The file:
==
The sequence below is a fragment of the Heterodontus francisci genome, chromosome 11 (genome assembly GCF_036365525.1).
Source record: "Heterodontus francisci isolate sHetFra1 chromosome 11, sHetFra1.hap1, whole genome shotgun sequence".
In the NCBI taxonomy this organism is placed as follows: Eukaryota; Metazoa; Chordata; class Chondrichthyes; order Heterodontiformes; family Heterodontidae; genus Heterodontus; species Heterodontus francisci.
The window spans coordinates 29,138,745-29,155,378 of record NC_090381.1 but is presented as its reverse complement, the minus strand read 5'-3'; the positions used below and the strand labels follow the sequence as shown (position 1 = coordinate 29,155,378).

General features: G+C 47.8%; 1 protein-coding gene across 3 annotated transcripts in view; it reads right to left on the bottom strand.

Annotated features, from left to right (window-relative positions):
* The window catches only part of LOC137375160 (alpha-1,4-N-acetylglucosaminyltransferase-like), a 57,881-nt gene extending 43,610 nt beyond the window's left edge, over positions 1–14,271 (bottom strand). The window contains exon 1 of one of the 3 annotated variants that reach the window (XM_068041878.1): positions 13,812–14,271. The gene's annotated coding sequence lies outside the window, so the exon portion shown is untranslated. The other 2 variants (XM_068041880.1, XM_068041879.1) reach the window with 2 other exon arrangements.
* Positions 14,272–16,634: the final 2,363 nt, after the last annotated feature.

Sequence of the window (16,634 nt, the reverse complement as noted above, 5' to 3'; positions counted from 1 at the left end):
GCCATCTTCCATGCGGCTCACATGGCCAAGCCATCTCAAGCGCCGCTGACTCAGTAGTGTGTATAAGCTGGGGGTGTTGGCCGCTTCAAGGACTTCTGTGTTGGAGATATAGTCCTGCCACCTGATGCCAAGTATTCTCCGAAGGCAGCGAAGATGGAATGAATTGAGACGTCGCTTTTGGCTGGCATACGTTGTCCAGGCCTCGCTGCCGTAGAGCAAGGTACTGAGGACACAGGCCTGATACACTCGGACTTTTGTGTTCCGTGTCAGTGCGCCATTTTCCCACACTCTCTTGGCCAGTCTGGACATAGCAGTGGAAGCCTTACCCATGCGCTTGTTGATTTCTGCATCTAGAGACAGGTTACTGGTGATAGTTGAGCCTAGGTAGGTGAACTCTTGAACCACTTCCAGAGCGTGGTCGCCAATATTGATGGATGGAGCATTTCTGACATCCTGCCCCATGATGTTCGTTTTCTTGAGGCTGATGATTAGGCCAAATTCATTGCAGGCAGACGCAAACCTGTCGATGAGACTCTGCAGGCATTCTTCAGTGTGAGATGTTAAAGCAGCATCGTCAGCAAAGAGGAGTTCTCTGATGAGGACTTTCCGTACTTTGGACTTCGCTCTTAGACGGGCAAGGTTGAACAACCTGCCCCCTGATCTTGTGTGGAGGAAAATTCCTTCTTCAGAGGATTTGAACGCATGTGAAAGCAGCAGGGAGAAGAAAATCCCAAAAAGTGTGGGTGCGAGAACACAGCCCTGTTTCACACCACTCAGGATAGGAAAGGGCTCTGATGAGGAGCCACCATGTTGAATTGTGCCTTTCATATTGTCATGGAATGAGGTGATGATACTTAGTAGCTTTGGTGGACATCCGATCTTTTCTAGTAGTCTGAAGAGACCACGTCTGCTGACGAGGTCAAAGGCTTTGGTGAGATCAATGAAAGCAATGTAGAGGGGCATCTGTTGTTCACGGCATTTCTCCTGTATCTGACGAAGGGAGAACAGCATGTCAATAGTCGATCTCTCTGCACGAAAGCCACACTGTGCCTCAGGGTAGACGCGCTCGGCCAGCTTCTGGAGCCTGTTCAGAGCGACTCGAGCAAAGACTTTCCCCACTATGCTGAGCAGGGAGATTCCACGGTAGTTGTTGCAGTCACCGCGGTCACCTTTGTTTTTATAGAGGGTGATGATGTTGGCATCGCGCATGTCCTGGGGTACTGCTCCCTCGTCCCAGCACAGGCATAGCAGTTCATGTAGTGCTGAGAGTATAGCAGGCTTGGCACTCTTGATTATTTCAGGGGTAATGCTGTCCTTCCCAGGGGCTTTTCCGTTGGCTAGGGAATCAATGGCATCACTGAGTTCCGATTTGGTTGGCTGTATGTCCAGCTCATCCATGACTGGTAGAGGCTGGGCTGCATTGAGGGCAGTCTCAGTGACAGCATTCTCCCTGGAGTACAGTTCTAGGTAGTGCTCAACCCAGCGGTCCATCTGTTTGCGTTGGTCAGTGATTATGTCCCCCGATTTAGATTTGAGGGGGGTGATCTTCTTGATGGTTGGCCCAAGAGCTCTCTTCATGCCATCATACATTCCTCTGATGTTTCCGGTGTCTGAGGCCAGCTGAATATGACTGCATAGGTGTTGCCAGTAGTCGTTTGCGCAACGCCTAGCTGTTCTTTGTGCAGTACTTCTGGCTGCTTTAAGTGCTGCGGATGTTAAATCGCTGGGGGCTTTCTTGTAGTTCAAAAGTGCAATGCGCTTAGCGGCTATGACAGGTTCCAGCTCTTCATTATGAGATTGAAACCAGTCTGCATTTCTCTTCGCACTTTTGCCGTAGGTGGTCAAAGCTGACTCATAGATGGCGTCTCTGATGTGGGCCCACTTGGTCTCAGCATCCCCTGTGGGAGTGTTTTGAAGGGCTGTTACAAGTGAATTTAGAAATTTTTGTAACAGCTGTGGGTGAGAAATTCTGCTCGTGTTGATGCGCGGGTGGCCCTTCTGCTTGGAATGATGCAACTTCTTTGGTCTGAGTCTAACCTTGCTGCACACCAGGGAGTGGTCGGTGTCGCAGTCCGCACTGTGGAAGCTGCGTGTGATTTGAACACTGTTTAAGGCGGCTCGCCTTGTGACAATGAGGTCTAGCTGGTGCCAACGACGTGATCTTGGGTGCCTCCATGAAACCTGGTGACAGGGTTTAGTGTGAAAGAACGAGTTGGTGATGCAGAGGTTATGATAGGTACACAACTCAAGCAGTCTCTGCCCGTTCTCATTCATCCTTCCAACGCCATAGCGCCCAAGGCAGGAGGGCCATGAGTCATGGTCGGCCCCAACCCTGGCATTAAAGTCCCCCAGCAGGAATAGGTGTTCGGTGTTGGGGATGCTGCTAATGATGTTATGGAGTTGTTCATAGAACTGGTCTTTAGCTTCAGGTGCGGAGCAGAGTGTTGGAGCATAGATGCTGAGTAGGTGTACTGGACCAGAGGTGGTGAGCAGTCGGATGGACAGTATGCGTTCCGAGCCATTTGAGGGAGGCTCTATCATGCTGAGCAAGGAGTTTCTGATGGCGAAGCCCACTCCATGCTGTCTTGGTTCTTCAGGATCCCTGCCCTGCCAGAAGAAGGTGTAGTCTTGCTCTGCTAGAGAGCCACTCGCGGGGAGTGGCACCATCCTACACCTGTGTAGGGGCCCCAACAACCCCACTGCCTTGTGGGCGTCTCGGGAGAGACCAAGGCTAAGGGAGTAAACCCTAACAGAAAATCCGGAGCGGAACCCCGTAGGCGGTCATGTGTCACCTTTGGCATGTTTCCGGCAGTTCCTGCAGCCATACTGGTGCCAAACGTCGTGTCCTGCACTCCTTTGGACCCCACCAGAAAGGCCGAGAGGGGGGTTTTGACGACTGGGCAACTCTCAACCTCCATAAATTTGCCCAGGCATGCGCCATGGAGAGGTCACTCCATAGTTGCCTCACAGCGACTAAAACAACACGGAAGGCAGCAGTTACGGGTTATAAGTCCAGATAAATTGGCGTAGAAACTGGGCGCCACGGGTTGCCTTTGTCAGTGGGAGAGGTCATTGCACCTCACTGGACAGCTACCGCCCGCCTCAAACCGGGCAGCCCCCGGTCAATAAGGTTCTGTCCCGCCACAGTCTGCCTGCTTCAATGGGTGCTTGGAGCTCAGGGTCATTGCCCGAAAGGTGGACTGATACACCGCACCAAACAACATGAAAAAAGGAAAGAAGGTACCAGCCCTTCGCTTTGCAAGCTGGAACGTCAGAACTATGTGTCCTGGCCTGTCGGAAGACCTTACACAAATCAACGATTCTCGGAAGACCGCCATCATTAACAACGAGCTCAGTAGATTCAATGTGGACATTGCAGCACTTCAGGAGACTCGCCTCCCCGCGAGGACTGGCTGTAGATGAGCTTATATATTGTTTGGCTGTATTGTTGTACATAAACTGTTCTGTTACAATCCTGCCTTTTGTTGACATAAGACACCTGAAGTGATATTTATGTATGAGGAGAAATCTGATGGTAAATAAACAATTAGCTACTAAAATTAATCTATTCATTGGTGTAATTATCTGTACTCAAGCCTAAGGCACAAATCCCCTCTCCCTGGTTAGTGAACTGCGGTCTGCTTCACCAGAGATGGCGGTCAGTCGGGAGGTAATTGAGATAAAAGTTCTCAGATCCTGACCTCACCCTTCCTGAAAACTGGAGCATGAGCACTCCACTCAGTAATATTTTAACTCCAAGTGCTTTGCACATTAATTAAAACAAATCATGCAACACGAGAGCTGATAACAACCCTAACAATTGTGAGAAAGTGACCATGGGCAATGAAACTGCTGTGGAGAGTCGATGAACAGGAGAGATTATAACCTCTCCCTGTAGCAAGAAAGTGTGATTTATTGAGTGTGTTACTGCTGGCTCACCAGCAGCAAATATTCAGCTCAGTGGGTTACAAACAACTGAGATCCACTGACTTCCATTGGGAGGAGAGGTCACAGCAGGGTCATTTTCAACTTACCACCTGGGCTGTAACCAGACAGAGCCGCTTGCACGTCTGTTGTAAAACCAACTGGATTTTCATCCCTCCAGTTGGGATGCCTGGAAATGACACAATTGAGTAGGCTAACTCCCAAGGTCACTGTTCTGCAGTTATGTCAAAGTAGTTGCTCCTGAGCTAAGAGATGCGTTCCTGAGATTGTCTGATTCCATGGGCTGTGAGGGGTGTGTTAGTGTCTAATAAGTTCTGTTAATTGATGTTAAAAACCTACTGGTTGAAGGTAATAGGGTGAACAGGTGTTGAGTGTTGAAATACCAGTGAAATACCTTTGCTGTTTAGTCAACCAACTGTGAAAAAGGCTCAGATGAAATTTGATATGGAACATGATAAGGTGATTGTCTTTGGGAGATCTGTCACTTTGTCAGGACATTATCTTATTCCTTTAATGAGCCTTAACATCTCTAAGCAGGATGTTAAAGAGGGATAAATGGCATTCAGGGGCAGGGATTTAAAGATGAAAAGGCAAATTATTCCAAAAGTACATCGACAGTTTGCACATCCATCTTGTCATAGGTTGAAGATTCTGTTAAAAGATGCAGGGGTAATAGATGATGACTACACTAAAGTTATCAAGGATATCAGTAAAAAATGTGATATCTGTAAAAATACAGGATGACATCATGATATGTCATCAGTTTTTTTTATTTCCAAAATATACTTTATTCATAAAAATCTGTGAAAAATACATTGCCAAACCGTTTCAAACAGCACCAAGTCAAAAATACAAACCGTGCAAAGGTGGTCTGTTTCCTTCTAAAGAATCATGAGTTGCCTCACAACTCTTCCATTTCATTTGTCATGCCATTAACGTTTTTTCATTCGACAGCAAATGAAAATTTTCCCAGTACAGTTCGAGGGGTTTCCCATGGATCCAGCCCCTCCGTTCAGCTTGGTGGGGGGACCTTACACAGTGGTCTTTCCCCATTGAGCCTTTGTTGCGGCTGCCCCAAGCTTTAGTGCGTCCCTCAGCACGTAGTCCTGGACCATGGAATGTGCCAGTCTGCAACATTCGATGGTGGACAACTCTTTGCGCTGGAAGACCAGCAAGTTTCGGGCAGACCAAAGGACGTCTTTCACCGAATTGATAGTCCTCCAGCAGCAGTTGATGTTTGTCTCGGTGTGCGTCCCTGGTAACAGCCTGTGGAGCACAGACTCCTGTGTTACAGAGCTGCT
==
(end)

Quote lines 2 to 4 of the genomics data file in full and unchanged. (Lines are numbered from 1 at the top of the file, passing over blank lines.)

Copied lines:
Source record: "Heterodontus francisci isolate sHetFra1 chromosome 11, sHetFra1.hap1, whole genome shotgun sequence".
In the NCBI taxonomy this organism is placed as follows: Eukaryota; Metazoa; Chordata; class Chondrichthyes; order Heterodontiformes; family Heterodontidae; genus Heterodontus; species Heterodontus francisci.
The window spans coordinates 29,138,745-29,155,378 of record NC_090381.1 but is presented as its reverse complement, the minus strand read 5'-3'; the positions used below and the strand labels follow the sequence as shown (position 1 = coordinate 29,155,378).